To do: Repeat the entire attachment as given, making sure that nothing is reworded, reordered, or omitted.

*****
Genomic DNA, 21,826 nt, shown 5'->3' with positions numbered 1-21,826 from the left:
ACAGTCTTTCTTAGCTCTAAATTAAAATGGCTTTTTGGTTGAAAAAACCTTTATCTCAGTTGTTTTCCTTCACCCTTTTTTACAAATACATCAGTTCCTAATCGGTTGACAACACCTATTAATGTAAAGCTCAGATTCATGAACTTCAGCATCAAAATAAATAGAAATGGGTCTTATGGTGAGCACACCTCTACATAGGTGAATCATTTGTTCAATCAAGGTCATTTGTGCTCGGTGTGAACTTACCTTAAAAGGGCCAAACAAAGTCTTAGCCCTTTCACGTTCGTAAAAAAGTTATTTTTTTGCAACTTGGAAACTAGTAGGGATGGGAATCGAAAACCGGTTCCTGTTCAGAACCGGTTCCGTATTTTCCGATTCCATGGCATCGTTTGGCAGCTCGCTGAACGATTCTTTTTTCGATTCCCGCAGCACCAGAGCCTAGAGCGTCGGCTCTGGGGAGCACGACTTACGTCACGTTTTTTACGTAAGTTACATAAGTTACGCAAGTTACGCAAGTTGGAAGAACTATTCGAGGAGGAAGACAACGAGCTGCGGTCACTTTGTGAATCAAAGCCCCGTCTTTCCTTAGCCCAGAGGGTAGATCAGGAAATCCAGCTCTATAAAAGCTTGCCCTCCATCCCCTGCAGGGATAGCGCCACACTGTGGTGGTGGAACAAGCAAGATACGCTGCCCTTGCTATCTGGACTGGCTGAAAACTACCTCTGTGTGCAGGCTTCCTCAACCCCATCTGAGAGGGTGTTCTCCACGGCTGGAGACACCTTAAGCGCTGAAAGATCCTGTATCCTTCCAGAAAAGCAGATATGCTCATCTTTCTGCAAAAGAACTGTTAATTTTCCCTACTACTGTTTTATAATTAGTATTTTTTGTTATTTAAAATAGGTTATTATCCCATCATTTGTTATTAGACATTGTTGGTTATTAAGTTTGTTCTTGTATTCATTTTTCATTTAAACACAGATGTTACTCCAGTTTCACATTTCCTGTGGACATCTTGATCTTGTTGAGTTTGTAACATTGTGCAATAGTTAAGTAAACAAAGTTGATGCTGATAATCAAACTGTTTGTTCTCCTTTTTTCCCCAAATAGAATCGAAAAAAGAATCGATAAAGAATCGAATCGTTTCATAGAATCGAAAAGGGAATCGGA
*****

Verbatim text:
Genomic DNA, 21,826 nt, shown 5'->3' with positions numbered 1-21,826 from the left:
ACAGTCTTTCTTAGCTCTAAATTAAAATGGCTTTTTGGTTGAAAAAACCTTTATCTCAGTTGTTTTCCTTCACCCTTTTTTACAAATACATCAGTTCCTAATCGGTTGACAACACCTATTAATGTAAAGCTCAGATTCATGAACTTCAGCATCAAAATAAATAGAAATGGGTCTTATGGTGAGCACACCTCTACATAGGTGAATCATTTGTTCAATCAAGGTCATTTGTGCTCGGTGTGAACTTACCTTAAAAGGGCCAAACAAAGTCTTAGCCCTTTCACGTTCGTAAAAAAGTTATTTTTTTGCAACTTGGAAACTAGTAGGGATGGGAATCGAAAACCGGTTCCTGTTCAGAACCGGTTCCGTATTTTCCGATTCCATGGCATCGTTTGGCAGCTCGCTGAACGATTCTTTTTTCGATTCCCGCAGCACCAGAGCCTAGAGCGTCGGCTCTGGGGAGCACGACTTACGTCACGTTTTTTACGTAAGTTACATAAGTTACGCAAGTTACGCAAGTTGGAAGAACTATTCGAGGAGGAAGACAACGAGCTGCGGTCACTTTGTGAATCAAAGCCCCGTCTTTCCTTAGCCCAGAGGGTAGATCAGGAAATCCAGCTCTATAAAAGCTTGCCCTCCATCCCCTGCAGGGATAGCGCCACACTGTGGTGGTGGAACAAGCAAGATACGCTGCCCTTGCTATCTGGACTGGCTGAAAACTACCTCTGTGTGCAGGCTTCCTCAACCCCATCTGAGAGGGTGTTCTCCACGGCTGGAGACACCTTAAGCGCTGAAAGATCCTGTATCCTTCCAGAAAAGCAGATATGCTCATCTTTCTGCAAAAGAACTGTTAATTTTCCCTACTACTGTTTTATAATTAGTATTTTTTGTTATTTAAAATAGGTTATTATCCCATCATTTGTTATTAGACATTGTTGGTTATTAAGTTTGTTCTTGTATTCATTTTTCATTTAAACACAGATGTTACTCCAGTTTCACATTTCCTGTGGACATCTTGATCTTGTTGAGTTTGTAACATTGTGCAATAGTTAAGTAAACAAAGTTGATGCTGATAATCAAACTGTTTGTTCTCCTTTTTTCCCCAAATAGAATCGAAAAAAGAATCGATAAAGAATCGAATCGTTTCATAGAATCGAAAAGGGAATCGGA